Tonight I saw Synetic Theater’s production of Romeo and Juliet.
Synetic Theater is a small theater company in the DC area that produces wordless plays — which means they rely heavily on dance, pantomime and other physical storytelling. It’s an interesting concept, especially when they do Shakespeare, because it raises the question of whether a play can properly be considered a “Shakespeare” play when there’s none of his text. The answer may be fairly straightforward for a play like Romeo and Juliet, which is so quintessentially Shakespearean, but less obvious when you’re dealing with a history play like Antony and Cleopatra, which I saw them do last year — the tale exists independently of Shakespeare, so if you remove the words you just have a dance based on historical events, right?
Aesthetically, the plays feel like a cross between a low-budget Cirque du Soleil show and a modern dance concert with ambitions and personalities that exceed its talent. Which sounds like a criticism (and it kind of is), but there’s also something charming about the sincere passion that you see in the actor/dancers’ performances. Sure, the acting can be overwrought at times, and the costumes a tad chintzy — not to mention the choreographer who gives herself prominent dance solos more often than is warranted by her role (she was the nurse). But there is also a lot of creativity, and despite the lack of overall polish some lovely moments emerge that are well worth seeing (which is saying something when you consider how hackneyed the story of Romeo and Juliet can be).
For example, I loved the scene in which Romeo and Juliet see each other for the first time after Romeo kills Tybalt, Juliet’s kinsman. Both of them were very upset by what had happened — she grieving the loss of her relative, he in anguish over having killed the man, and both clearly uncertain about what is going to happen to their relationship. The scene ended up being much more of a scene of forgiveness and reciprocal comforting than I’d seen in other productions of R&J. The relationship, which so often strikes me as youthfully impulsive and superficial, suddenly seemed deeper and more mature for having weathered that tragedy.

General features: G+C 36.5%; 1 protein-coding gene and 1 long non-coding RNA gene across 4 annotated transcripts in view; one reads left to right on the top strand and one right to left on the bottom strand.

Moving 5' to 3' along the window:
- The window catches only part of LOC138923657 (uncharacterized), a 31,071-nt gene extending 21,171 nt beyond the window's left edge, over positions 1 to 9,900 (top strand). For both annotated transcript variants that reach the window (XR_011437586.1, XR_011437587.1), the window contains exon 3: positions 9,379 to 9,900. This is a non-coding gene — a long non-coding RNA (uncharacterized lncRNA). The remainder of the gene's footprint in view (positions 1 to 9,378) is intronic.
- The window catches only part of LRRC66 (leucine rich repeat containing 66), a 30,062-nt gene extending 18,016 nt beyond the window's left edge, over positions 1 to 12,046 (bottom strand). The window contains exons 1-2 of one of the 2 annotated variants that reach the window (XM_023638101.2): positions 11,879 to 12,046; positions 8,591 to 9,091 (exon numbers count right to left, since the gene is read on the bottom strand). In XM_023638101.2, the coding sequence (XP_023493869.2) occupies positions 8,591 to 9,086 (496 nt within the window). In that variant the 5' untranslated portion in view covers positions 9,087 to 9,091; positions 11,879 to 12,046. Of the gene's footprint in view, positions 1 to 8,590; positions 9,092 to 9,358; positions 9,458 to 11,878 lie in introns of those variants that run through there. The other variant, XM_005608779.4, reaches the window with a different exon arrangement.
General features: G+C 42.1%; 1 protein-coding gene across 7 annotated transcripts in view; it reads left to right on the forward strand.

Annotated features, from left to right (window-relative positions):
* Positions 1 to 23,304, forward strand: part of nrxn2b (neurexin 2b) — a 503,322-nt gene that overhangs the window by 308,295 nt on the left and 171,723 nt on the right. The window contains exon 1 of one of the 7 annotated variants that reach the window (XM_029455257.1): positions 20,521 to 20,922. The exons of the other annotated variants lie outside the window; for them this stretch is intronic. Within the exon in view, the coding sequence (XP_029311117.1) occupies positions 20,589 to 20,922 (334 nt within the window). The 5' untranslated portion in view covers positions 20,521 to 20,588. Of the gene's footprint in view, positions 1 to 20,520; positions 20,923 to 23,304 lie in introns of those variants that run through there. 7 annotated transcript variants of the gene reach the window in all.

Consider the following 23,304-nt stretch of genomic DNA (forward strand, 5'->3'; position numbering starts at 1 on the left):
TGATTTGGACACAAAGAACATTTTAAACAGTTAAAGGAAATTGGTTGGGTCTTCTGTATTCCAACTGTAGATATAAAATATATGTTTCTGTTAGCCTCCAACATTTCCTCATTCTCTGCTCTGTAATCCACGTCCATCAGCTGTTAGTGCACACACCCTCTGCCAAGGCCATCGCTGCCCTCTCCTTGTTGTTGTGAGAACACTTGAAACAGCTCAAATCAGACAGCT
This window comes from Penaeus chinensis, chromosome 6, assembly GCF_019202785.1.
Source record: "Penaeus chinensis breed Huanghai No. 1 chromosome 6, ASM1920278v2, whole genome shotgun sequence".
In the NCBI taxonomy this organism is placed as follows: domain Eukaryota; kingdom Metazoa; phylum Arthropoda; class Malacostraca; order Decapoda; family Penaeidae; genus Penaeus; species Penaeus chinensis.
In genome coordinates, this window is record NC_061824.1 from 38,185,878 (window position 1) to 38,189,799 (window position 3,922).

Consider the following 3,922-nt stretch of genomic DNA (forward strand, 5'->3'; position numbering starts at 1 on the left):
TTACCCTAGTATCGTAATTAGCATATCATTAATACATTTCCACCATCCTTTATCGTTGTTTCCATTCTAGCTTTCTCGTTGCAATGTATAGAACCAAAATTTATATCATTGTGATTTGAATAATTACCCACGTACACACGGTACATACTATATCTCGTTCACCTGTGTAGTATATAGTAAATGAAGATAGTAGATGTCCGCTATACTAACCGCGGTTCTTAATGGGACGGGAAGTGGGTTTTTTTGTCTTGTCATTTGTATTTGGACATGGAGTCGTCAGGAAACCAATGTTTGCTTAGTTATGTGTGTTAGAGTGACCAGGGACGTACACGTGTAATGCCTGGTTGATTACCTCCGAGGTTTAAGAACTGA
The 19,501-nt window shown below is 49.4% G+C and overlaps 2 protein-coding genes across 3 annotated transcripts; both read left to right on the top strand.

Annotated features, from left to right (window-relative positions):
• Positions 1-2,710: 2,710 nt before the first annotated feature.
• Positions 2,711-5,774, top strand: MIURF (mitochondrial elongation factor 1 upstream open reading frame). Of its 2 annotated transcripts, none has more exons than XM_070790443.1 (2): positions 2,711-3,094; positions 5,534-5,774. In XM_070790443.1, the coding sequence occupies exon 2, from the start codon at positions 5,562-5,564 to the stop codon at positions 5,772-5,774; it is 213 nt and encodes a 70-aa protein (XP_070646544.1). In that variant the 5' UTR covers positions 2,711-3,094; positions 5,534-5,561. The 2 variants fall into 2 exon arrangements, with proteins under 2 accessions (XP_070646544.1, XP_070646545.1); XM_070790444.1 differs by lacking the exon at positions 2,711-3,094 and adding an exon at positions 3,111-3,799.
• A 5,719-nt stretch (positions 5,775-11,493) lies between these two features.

The other scene I liked was in the mausoleum, at the end. Romeo’s dead, Juliet wakes up; normally she sees his body and kills herself on the spot. Here though, the friar arrives before she awakens. He panics when he sees Romeo’s body and shields Juliet from seeing it, too. It isn’t until they’re leaving the tomb, when Juliet sees Paris’s body, that she suspects something might be wrong and looks back to see Romeo (at which point she runs back and kills herself; the priest looks on in horror and then runs away). It’s not a completely plausible scenario (surely the friar would have intervened), but the variation gave the scene an interesting twist by prolonging Juliet’s rejuvenation before having her go back under.